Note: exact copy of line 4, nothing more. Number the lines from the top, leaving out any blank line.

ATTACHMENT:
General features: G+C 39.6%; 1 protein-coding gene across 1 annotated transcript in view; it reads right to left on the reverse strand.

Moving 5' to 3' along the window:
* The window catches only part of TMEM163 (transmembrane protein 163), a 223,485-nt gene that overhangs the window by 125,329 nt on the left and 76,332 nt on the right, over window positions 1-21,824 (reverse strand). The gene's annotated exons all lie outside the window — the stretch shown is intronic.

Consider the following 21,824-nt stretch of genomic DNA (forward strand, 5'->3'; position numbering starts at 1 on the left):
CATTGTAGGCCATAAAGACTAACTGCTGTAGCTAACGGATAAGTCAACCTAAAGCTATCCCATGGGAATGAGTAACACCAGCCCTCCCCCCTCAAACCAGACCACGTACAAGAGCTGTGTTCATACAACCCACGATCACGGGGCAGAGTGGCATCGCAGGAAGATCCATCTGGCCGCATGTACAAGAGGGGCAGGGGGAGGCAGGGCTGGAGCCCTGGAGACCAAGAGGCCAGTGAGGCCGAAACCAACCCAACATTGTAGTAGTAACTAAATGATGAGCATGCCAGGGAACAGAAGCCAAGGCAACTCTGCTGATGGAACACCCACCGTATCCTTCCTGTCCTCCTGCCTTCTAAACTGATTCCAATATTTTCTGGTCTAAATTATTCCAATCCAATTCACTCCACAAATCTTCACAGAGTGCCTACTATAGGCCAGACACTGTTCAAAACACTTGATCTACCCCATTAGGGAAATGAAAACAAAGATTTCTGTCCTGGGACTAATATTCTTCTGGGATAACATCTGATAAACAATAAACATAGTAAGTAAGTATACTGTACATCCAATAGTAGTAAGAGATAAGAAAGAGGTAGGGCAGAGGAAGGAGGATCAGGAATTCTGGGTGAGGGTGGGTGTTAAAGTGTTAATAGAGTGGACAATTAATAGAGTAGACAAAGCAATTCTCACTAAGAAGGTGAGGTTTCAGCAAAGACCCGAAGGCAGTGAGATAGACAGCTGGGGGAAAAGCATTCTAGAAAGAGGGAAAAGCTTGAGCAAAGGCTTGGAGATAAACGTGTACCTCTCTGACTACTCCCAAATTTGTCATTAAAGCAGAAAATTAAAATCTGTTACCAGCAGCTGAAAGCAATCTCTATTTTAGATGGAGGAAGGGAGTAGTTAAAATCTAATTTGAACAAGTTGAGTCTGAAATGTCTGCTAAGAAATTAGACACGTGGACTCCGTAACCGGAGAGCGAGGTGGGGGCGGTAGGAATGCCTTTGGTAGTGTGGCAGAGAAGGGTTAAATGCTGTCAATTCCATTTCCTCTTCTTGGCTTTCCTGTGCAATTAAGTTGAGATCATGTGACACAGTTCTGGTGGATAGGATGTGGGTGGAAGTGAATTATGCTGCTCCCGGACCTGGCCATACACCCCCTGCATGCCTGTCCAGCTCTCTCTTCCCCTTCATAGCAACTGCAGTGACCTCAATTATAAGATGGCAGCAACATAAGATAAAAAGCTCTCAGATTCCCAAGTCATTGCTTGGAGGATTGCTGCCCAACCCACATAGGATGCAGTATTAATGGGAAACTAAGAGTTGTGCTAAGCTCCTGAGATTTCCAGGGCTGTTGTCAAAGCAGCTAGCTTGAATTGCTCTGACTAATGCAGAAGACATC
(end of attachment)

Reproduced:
Consider the following 21,824-nt stretch of genomic DNA (forward strand, 5'->3'; position numbering starts at 1 on the left):